View this email in your browser
In this Issue
CMS Issues P-Codes for Hospital OPPS Reimbursement  of Pathogen Reduced Platelets and Plasma | OneBlood, Inc. Signs INTERCEPT Agreement | CBCC to Adopt INTERCEPT ABC Survey AABB Poster | AABB PR Symposium Video | Science Section: What We're Reading | Calendar of Events
CMS Issues P-Codes for Hospital Outpatient Billing of PR Platelets and Plasma
The Centers for Medicare & Medicaid Services (CMS) recently released 2016 payment rates paid under the outpatient prospective payment system (OPPS). Included in the final rule are approved permanent, Level II Healthcare Common Procedure Coding System (HCPCS) billing codes that will allow hospitals to bill and secure reimbursement for pathogen reduced (PR) platelet and plasma components in the outpatient setting. Most notably, the rate for a PR platelet unit reflects a premium of $153.56 over the rate for a unit of conventional apheresis platelets.
New CY 2016
New HCPCS P-Code
Long Descriptor
Final CY 2016 OPPS Payment Amount
P9070 Plasma, pooled multiple donor, pathogen reduced, frozen, each unit $73.08
P9071 Plasma (single donor), pathogen reduced, frozen, each unit $72.56
P9072 Platelets, pheresis, pathogen reduced, each unit $641.85

The INTERCEPT Blood System is currently the only FDA-approved system for pathogen reduction of platelet and plasma components, designed to reduce the risk of transfusion-transmitted infections.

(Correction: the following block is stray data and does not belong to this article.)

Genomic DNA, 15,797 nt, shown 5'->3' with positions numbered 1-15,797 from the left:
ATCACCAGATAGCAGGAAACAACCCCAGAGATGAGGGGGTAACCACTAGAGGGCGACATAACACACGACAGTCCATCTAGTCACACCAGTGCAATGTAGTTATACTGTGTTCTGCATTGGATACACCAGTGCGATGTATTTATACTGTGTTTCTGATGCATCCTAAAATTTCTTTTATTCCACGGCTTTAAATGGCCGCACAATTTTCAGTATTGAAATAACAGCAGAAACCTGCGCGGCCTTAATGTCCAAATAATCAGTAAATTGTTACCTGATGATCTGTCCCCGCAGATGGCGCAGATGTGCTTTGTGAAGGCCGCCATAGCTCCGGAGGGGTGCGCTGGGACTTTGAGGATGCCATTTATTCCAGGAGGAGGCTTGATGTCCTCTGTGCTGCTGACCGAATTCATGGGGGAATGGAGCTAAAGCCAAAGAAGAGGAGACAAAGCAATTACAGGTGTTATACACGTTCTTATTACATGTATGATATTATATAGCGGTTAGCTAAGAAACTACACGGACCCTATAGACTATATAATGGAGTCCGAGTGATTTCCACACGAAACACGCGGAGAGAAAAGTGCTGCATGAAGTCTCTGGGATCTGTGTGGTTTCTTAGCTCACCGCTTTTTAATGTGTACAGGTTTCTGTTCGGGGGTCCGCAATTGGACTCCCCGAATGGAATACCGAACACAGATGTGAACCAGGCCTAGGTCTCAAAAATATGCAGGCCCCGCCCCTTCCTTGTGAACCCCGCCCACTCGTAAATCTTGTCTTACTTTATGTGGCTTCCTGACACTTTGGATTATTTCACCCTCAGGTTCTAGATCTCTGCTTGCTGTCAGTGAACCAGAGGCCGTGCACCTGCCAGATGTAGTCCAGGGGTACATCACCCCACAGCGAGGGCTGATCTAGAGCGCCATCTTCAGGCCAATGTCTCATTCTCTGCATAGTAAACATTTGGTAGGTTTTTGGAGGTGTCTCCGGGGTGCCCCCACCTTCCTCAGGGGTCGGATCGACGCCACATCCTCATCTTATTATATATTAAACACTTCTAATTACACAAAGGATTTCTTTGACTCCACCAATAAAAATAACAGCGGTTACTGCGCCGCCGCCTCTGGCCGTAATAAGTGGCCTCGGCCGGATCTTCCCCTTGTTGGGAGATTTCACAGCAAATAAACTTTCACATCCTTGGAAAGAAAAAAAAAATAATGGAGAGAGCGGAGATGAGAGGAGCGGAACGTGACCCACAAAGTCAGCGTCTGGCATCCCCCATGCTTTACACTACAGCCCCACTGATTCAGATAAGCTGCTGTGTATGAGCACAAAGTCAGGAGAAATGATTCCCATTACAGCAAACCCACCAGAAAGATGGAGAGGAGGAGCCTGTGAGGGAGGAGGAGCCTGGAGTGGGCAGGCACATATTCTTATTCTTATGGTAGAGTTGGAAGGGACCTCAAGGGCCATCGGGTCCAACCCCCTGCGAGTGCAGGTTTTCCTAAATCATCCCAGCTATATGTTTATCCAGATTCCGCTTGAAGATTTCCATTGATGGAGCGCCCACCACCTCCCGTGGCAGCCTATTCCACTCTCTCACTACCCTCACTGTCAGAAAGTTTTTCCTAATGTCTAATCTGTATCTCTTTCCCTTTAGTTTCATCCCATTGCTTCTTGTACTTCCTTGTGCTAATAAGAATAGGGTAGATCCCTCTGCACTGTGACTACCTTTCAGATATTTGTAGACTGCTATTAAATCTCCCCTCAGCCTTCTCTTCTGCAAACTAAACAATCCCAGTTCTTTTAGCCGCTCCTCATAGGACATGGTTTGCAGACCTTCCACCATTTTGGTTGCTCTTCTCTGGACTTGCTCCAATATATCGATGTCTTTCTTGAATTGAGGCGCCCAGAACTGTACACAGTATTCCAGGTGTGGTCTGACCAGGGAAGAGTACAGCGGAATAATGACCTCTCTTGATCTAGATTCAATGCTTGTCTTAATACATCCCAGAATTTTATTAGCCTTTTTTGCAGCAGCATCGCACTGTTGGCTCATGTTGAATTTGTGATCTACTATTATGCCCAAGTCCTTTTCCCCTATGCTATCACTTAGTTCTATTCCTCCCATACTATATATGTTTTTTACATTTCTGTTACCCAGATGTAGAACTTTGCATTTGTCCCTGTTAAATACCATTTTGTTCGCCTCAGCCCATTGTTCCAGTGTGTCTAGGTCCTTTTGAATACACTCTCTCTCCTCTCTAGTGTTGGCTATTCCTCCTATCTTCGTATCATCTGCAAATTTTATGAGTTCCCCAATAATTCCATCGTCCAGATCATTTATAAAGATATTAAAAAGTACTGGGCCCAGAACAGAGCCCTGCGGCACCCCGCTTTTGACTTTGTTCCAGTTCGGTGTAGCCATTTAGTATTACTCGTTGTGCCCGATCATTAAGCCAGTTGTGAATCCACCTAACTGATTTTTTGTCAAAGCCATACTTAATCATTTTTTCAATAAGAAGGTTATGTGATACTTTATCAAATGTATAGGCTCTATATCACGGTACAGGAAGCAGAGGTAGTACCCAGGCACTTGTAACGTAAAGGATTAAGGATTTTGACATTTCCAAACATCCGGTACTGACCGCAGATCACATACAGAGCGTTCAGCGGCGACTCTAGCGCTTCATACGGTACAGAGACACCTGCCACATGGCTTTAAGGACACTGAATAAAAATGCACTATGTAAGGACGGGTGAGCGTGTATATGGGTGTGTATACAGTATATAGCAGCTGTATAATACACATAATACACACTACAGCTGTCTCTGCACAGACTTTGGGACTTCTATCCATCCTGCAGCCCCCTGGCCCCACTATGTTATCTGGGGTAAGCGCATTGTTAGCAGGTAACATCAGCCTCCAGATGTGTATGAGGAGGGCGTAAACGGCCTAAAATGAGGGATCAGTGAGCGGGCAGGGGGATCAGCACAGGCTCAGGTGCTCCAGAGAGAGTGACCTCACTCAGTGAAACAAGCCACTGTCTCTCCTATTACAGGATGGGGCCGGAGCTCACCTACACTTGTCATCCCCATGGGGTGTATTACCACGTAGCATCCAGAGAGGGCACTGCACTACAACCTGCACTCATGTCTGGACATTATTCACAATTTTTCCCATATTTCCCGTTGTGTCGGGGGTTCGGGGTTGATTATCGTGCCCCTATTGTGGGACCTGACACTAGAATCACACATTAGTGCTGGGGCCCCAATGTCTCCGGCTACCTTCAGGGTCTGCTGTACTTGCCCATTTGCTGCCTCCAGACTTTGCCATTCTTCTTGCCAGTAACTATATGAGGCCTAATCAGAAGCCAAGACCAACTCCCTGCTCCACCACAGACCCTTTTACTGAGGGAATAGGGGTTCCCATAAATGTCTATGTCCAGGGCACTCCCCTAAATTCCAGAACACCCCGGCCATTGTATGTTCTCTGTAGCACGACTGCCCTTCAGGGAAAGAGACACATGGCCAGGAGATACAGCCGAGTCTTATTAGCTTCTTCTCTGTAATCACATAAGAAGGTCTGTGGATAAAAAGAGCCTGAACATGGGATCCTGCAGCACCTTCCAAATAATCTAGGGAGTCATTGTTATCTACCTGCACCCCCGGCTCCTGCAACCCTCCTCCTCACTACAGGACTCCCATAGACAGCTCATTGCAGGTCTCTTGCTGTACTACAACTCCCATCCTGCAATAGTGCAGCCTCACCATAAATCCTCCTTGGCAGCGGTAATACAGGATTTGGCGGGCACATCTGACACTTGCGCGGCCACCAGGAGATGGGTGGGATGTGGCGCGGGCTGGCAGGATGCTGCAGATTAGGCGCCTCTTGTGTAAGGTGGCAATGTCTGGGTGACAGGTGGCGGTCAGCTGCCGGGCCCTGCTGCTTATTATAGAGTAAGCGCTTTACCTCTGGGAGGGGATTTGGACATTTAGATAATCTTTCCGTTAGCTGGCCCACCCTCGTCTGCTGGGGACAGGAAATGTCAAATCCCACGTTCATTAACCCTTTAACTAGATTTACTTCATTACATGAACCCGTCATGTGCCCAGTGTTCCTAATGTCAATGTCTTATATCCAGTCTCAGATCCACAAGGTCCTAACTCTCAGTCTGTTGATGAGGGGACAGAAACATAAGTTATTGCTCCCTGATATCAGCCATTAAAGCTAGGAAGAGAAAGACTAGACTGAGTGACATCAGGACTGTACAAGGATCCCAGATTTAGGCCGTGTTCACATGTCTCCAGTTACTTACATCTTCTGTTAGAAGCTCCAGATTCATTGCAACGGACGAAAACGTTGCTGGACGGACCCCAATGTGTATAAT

For more information regarding the Hospital OPPS final rule, please visit the CMS website.

OneBlood, Inc. Enters into Agreement to Adopt the INTERCEPT Blood System
The nations third largest blood product supplier, OneBlood, Inc., has entered into a mutli-year purchase agreement for the INTERCEPT Blood System for Platelets and Plasma. “Safety of the blood supply is OneBlood’s top priority,” said Don Doddridge president and chief executive officer of OneBlood. “The INTERCEPT pathogen reduction system provides an additional layer of safety to our existing testing processes and enables us to deploy cutting-edge pathogen reduction technology to further ensure safe blood for our hospital partners and their patients.”

OneBlood distributes approximately one million blood products to more than 200 hospitals and healthcare facilities throughout most of Florida, parts of Southern Georgia, Alabama, and South Carolina. To learn more about OneBlood, please visit

CBCC to Adopt the INTERCEPT Blood System
Cerus and the Community Blood Center of the Carolinas (CBCC) have recently entered into a three-year agreement for the INTERCEPT Blood System for Platelets and Plasma.“Our goal is to provide blood components of the highest possible level of quality and safety for the hospitals and patients we serve” said Martin Grable, CBCC’s president and chief executive officer. “INTERCEPT-treated platelets and plasma enable us to offer an even safer choice of blood components in the Carolinas.”  CBCC provides over 12,000 platelet and 22,000 plasma units annually to 27 regional hospitals.
To learn more about CBCC, please visit

AABB Poster Highlights Disconnect in PR Platelet Adoption Perceptions between Blood Centers and Hospitals (SP309 Katz, L et al.)
Results of an online survey that evaluated perceptions about pathogen-reduced platelets – including general awareness, ability to avoid bacterial testing, and pricing perceptions,– were presented during the recent 2015 AABB Annual Meeting in Anaheim, California. Data from the 49 blood center and 243 hospital respondents reflect significant differences in perceptions related to PR drivers and deterrents, awareness of existing risks, and hospital pricing increase tolerance.
Read the full abstract (open access).

Pathogen Reduction in Practice – US Blood Center and Hospital Perspectives: Symposium Video Coming Soon